At the beginning of the communication burst, during the first one or two sets of keying intervals, the received signal normally is unmodulated so that the unmodulated phase of the received signal can be determined more quickly and accurately. After the initial sets of keying intervals, when the received signal is phase modulated, a phase comparison system which is insensitive to changes in phase of π radians is used to measure the phase of the received signal relative to its predicted unmodulated phase. In this way, the system continues to update its estimates of the unmodulated phase and unmodulated rate of change of phase of the received signal relative to the local reference.
FIG. 1 is a block diagram of the invention;
FIG. 2 is a flow diagram which illustrates the operation of the microprocessor contained in this invention.
FIG. 2A lists the values of variables to be loaded into the microprocessor.
Referring to FIG. 1, the received signal enters mixer 1 where it is mixed with a local mixer signal which is offset from the received signal by the intermediate frequency, f_{0}, in order to shift the received signal to the intermediate frequency F_{0}. The received signal, at the intermediate frequency, then enters clipper 2 which acts as a limiter and generates a square wave output at the intermediate frequency consisting of binary 0's and 1's. The output of clipper 2 is divided in two parts and applied to adders 3 and 4. A square wave consisting of binary 0's and 1's, as given by the equation: ##EQU1## is also applied to adder 3, i.e., the local oscillator signal at the IF frequency is also applied to adder 3. Adder 3 is a modulo 2 adder and gives an output of "0" when inputs are both "0" or both "1", and gives an output of "1" when one input is "0" and the other is a "1". A square wave shifted 90° with respect to the local oscillator signal at the IF frequency, that is, a signal given by ##EQU2## is input to adder 4 which is also a modulo 2 adder.
The received signal, of course, could be compared directly with a local oscillator signal operating at the frequency of the received signal. However, if the system is to operate on a number of different frequencies, its design is simplified if the received signal is first converted to an intermediate frequency and then compared to a local oscillator operating at the intermediate frequency. In such a conversion system, the received signal, in effect, is compared to the combined phases of the local oscillator at the intermediate frequency and the local signal which is offset by the intermediate frequency that is supplied to the mixer to translate the received signal to the intermediate frequency. For simplicity of description, the received signal is described here as being compared in phase with the local oscillator signal although such comparison may, in fact, be to the combined phases of the two local oscillators in a conversion type receiver.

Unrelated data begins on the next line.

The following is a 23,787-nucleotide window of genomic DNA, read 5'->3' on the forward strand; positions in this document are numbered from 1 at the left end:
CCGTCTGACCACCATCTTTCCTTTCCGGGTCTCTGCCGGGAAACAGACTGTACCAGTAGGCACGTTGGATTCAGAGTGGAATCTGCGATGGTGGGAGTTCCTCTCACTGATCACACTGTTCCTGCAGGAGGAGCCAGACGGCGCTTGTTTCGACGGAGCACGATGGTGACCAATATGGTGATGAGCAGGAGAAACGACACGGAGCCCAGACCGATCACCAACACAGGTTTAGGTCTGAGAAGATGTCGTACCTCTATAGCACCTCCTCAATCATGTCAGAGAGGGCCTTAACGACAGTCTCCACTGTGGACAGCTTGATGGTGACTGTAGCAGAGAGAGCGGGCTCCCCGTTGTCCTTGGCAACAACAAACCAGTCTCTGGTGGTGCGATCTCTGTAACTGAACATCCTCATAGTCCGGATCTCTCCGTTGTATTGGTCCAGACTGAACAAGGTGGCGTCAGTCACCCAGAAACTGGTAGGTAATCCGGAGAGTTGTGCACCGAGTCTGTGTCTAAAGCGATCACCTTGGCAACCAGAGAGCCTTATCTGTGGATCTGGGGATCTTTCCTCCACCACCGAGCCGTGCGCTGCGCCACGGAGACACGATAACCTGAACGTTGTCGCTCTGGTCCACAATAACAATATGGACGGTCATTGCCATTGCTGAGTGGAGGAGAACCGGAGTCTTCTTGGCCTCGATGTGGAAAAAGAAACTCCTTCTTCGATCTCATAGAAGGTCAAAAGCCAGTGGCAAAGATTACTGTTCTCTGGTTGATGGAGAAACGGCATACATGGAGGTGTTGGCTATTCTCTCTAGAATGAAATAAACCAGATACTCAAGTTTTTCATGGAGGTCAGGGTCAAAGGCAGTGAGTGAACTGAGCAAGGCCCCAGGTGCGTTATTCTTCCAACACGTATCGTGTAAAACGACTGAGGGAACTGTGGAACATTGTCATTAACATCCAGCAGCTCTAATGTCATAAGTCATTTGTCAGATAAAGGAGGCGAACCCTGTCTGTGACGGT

The outputs of adders 3 and 4 control the updown counters 5 and 6, respectively. The counters count up for a "0" input and count down for inputs of "1". The output, C_{0} (m), of counter 5 and the output, S_{0} (m), of counter 6 are input to microprocessor 7. At the end of each keying interval, the microprocessor reads the outputs of counters 5 and 6 for that keying interval and then resets the counters 5 and 6 for the beginning of the next keying interval.
The microprocessor operates on C_{0} (m) and S_{0} (m) to obtain estimates and predictions for the unmodulated phase and the rate of change of the unmodulated phase of the received signal relative to the local oscillator signal during each set of keying intervals and to generate first and second phase references. The best mode utilizes 32 successive keying intervals for each set; however, the selection of this particular number is not critical to the operation of the invention. In addition to calculating first and second estimates for the unmodulated phase and the rate of change of the unmodulated phase of the received signal relative to the local oscillator signal for successive sets of keying intervals and generating first and second pulse references, the microprocessor also compares the 2nd phase estimates of the unmodulated phase, which has been calculated in the microprocessor for each set of keying intervals, with the actual phase of the received signal and by this means demodulates the received signal so as to obtain and output the modulation data.
To calculate the first and second estimates for the unmodulated phase and the rate of change of the unmodulated phase, which are used to generate the first and second phase references, and to demodulate the received signal, the microprocessor executes the series of equations set forth in Tables A and B in the sequence indicated in the tables and by the flow diagram appearing in FIG. 2. The following outline of the derivation of the equations or algorithms executed by the microprocessor 7 is included as the most appropriate means for describing and explaining the operation of the microprocessor.